Greenhouses and Overheating: Protecting Your Plants

By

Greenhouses are vulnerable to rising temperatures during the spring and autumn months. Without quality protection from the heat, your plants will suffer from dehydration due to the dry atmosphere and prolonged period of high levels of heat.

Fortunately, if your greenhouse conservatory’s design permits sufficient shading, air circulation, and humidity, your plants will thrive despite the heat. If your design is not capable of doing a 100 percent job on shading and ventilation, there are still things you can do.

How to Shade and Ventilate Your Greenhouse

Leaf temperature is controlled by transpiration, the movement of water through the plant and out through its surfaces. This process has a cooling effect on the leaves. Plants that are dry at the roots are at more risk than plants with enough moisture at the roots. Transpiration ensures the plant is nourished and hydrated.

To maintain an ambient temperature in your greenhouse, you will need to focus on the following:

  • There are three places in your greenhouse in which the air can enter and exit:
    • The side vents
    • The door
    • The roof vents

With a larger greenhouse, completing a change of air within the greenhouse can occur within every two minutes due to the wider floor area. Smaller greenhouses, on the other hand, cannot do the same since not all small greenhouses have a higher glass to floor area ratio. As a result, plants in amateur greenhouses are vulnerable to overheating.

Additional shading can help reduce the light falling on the plants. You should always keep your door open to allow more air into the room. If your greenhouse lacks roof vents, you can install louvered side vents instead.

For effective ventilation:

greenhouse and people

  • Look for signs that ventilation and shading are required: leaf scorch, sun-flag, desiccation of tender young shoots and plants.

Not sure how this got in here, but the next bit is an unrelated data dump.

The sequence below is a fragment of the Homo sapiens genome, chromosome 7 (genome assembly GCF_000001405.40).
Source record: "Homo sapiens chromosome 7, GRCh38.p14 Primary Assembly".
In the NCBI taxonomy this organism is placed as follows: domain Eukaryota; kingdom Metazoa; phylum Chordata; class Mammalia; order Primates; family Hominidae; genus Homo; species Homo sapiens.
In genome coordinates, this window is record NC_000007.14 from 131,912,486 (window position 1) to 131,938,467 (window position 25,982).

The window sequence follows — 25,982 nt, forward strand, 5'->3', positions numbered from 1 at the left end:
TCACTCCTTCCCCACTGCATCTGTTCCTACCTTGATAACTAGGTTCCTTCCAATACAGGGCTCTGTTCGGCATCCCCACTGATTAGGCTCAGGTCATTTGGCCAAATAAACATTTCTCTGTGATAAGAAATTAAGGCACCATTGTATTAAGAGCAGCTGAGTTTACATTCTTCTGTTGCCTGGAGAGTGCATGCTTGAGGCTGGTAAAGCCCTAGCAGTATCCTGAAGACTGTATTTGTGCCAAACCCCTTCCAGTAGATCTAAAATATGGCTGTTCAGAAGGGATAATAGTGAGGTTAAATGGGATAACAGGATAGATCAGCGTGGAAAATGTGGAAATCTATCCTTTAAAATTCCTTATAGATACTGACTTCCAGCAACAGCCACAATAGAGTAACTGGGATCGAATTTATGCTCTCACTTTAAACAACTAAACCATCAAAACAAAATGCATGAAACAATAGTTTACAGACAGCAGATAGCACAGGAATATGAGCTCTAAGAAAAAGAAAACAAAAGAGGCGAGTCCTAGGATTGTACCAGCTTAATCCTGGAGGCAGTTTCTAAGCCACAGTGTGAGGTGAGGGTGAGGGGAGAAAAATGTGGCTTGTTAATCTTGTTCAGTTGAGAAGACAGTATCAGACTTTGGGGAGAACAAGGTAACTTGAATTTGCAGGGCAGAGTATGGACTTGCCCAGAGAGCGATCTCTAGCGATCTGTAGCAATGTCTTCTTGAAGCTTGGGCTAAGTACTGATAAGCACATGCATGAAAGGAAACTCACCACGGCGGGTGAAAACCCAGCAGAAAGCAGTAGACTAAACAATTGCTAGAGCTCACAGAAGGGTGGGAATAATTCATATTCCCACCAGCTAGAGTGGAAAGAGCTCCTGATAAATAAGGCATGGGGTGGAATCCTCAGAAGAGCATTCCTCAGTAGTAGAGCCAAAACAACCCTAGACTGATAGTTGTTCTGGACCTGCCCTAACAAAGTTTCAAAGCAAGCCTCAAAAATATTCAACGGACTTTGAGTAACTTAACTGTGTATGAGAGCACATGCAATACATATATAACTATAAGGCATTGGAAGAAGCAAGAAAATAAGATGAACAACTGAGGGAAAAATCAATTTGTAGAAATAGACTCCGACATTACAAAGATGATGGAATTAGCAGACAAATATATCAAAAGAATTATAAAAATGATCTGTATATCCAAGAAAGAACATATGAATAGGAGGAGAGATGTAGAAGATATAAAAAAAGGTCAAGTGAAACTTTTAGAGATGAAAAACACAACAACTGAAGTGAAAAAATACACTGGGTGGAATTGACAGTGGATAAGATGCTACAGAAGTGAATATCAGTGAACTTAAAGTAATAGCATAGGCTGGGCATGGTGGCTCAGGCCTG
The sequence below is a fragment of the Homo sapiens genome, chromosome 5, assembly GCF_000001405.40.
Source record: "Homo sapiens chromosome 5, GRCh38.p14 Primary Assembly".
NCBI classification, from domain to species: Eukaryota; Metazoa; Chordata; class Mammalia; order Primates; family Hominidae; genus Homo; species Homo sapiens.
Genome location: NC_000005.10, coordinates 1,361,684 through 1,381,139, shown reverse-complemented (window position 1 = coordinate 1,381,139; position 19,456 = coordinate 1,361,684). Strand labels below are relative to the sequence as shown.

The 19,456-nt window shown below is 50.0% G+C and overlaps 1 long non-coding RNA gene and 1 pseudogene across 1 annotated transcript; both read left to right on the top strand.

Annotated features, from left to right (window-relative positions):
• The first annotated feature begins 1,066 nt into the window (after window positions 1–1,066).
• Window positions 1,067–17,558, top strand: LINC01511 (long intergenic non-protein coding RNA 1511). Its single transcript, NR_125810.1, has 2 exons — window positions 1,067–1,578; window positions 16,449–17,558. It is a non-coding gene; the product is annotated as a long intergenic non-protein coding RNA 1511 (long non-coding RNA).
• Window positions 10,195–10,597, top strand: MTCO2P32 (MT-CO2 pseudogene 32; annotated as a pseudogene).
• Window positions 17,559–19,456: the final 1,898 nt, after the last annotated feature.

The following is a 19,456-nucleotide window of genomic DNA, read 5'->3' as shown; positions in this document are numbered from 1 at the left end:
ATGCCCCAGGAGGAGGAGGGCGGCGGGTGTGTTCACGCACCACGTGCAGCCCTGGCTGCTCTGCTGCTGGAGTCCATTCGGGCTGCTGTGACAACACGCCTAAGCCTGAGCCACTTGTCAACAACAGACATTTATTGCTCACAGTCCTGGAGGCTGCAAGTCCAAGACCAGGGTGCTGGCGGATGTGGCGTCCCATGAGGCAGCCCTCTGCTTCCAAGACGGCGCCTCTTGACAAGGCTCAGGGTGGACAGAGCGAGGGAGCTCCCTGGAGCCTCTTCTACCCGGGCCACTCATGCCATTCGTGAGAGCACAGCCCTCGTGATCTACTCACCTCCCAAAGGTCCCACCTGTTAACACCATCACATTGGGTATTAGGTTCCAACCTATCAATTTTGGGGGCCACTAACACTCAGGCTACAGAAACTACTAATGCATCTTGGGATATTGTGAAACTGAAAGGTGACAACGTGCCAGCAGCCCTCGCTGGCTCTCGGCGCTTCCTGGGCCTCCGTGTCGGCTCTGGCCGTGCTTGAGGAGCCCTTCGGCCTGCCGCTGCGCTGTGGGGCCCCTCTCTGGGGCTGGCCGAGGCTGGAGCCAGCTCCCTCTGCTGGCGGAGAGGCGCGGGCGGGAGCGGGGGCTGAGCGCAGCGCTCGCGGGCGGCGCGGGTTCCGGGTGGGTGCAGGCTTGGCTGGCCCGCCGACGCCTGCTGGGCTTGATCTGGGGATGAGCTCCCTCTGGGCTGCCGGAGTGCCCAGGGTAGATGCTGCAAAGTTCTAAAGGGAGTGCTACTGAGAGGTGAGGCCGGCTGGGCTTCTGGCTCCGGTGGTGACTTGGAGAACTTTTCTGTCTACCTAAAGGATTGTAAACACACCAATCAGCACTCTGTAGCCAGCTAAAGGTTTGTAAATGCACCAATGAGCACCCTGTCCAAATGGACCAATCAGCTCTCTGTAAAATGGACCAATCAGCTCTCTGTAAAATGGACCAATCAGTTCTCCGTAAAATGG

• Monitor greenhouse temperature with a thermometer that has a maximum-minimum feature.
  • Temporarily remove panes from the glasshouse to promote better ventilation.
  • Fit automatic vent openers to ensure the roof vents are still open even when you are not around.

Opening doors and vents to release some of the pent-up heat in the greenhouse is possible, but it is often insufficient, which means you’ll need more shading from mid-spring to early autumn.

There are different means you can shade your greenhouses and conservatories:

  • External blinds. These shades offer a maximum cooling effect by preventing the sun’s rays from passing through the glass. During dull weather, you can easily draw them up to allow maximum light on to the plants.
  • Internal blinds. These will not cool your greenhouse as effectively as external blinds. But they are more easily automated than external shadings.
  • Shading paints. These paints are diluted in water and can be painted onto the outside of the glass during springtime.
  • Shade netting. Usually placed inside the glasshouse, this shade is a more affordable option compared to blinds.

With proper shading and ventilation, your plants can still thrive no matter what the season is. Consider investing in these elements today to enjoy healthy plants all year long.

Scroll to Top